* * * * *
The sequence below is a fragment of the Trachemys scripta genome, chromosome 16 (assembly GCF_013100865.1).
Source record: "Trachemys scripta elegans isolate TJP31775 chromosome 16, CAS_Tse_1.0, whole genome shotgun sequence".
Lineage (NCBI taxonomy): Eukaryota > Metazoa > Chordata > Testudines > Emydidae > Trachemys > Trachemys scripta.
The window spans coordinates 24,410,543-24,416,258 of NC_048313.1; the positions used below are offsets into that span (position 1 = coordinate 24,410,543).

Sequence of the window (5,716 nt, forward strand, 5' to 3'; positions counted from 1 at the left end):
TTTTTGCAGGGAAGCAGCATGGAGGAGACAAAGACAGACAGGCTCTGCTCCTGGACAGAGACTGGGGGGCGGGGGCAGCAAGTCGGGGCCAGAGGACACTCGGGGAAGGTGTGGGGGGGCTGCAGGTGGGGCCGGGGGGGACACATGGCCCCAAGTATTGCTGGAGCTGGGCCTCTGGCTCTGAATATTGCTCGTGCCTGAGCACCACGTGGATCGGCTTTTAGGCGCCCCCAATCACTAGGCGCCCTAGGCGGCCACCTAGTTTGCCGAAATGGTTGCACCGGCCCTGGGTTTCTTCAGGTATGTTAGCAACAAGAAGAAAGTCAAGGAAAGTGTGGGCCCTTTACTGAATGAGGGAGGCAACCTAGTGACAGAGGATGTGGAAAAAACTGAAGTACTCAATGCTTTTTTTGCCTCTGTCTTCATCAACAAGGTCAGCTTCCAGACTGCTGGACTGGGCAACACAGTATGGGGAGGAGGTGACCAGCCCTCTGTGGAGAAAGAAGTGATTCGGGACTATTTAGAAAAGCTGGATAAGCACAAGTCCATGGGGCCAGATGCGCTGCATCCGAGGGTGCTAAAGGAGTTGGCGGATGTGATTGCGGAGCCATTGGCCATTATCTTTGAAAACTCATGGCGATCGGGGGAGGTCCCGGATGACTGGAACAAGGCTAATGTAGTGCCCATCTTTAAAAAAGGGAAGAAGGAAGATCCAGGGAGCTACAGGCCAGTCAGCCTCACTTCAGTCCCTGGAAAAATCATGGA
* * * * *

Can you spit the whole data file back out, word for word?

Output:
The sequence below is a fragment of the Trachemys scripta genome, chromosome 16 (assembly GCF_013100865.1).
Source record: "Trachemys scripta elegans isolate TJP31775 chromosome 16, CAS_Tse_1.0, whole genome shotgun sequence".
Lineage (NCBI taxonomy): Eukaryota > Metazoa > Chordata > Testudines > Emydidae > Trachemys > Trachemys scripta.
The window spans coordinates 24,410,543-24,416,258 of NC_048313.1; the positions used below are offsets into that span (position 1 = coordinate 24,410,543).

Sequence of the window (5,716 nt, forward strand, 5' to 3'; positions counted from 1 at the left end):
TTTTTGCAGGGAAGCAGCATGGAGGAGACAAAGACAGACAGGCTCTGCTCCTGGACAGAGACTGGGGGGCGGGGGCAGCAAGTCGGGGCCAGAGGACACTCGGGGAAGGTGTGGGGGGGCTGCAGGTGGGGCCGGGGGGGACACATGGCCCCAAGTATTGCTGGAGCTGGGCCTCTGGCTCTGAATATTGCTCGTGCCTGAGCACCACGTGGATCGGCTTTTAGGCGCCCCCAATCACTAGGCGCCCTAGGCGGCCACCTAGTTTGCCGAAATGGTTGCACCGGCCCTGGGTTTCTTCAGGTATGTTAGCAACAAGAAGAAAGTCAAGGAAAGTGTGGGCCCTTTACTGAATGAGGGAGGCAACCTAGTGACAGAGGATGTGGAAAAAACTGAAGTACTCAATGCTTTTTTTGCCTCTGTCTTCATCAACAAGGTCAGCTTCCAGACTGCTGGACTGGGCAACACAGTATGGGGAGGAGGTGACCAGCCCTCTGTGGAGAAAGAAGTGATTCGGGACTATTTAGAAAAGCTGGATAAGCACAAGTCCATGGGGCCAGATGCGCTGCATCCGAGGGTGCTAAAGGAGTTGGCGGATGTGATTGCGGAGCCATTGGCCATTATCTTTGAAAACTCATGGCGATCGGGGGAGGTCCCGGATGACTGGAACAAGGCTAATGTAGTGCCCATCTTTAAAAAAGGGAAGAAGGAAGATCCAGGGAGCTACAGGCCAGTCAGCCTCACTTCAGTCCCTGGAAAAATCATGGA